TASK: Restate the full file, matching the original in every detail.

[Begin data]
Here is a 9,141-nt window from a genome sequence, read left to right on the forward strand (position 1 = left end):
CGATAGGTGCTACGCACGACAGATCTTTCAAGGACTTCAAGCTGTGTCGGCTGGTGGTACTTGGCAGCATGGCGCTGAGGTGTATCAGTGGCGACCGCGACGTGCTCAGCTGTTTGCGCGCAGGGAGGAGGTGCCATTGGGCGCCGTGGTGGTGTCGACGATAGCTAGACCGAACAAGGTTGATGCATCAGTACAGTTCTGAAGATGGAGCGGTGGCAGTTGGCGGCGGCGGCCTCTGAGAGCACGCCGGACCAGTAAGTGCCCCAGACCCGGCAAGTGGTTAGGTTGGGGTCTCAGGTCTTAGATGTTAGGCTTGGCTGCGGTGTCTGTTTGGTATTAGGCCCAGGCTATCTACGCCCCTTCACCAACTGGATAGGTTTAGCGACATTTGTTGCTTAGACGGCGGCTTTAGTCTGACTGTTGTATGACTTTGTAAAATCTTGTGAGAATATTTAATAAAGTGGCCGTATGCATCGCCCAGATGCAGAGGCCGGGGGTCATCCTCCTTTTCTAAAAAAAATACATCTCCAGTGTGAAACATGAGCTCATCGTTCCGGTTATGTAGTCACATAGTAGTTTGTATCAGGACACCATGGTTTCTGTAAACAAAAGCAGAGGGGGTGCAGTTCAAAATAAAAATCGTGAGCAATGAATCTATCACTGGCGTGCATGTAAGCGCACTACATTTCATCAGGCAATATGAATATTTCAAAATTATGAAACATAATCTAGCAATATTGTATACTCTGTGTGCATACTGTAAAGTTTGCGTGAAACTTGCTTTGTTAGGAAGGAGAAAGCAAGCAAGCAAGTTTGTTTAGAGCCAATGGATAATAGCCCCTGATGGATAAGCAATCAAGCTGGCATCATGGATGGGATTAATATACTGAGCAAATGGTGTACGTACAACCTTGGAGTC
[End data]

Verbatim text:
Here is a 9,141-nt window from a genome sequence, read left to right on the forward strand (position 1 = left end):
CGATAGGTGCTACGCACGACAGATCTTTCAAGGACTTCAAGCTGTGTCGGCTGGTGGTACTTGGCAGCATGGCGCTGAGGTGTATCAGTGGCGACCGCGACGTGCTCAGCTGTTTGCGCGCAGGGAGGAGGTGCCATTGGGCGCCGTGGTGGTGTCGACGATAGCTAGACCGAACAAGGTTGATGCATCAGTACAGTTCTGAAGATGGAGCGGTGGCAGTTGGCGGCGGCGGCCTCTGAGAGCACGCCGGACCAGTAAGTGCCCCAGACCCGGCAAGTGGTTAGGTTGGGGTCTCAGGTCTTAGATGTTAGGCTTGGCTGCGGTGTCTGTTTGGTATTAGGCCCAGGCTATCTACGCCCCTTCACCAACTGGATAGGTTTAGCGACATTTGTTGCTTAGACGGCGGCTTTAGTCTGACTGTTGTATGACTTTGTAAAATCTTGTGAGAATATTTAATAAAGTGGCCGTATGCATCGCCCAGATGCAGAGGCCGGGGGTCATCCTCCTTTTCTAAAAAAAATACATCTCCAGTGTGAAACATGAGCTCATCGTTCCGGTTATGTAGTCACATAGTAGTTTGTATCAGGACACCATGGTTTCTGTAAACAAAAGCAGAGGGGGTGCAGTTCAAAATAAAAATCGTGAGCAATGAATCTATCACTGGCGTGCATGTAAGCGCACTACATTTCATCAGGCAATATGAATATTTCAAAATTATGAAACATAATCTAGCAATATTGTATACTCTGTGTGCATACTGTAAAGTTTGCGTGAAACTTGCTTTGTTAGGAAGGAGAAAGCAAGCAAGCAAGTTTGTTTAGAGCCAATGGATAATAGCCCCTGATGGATAAGCAATCAAGCTGGCATCATGGATGGGATTAATATACTGAGCAAATGGTGTACGTACAACCTTGGAGTC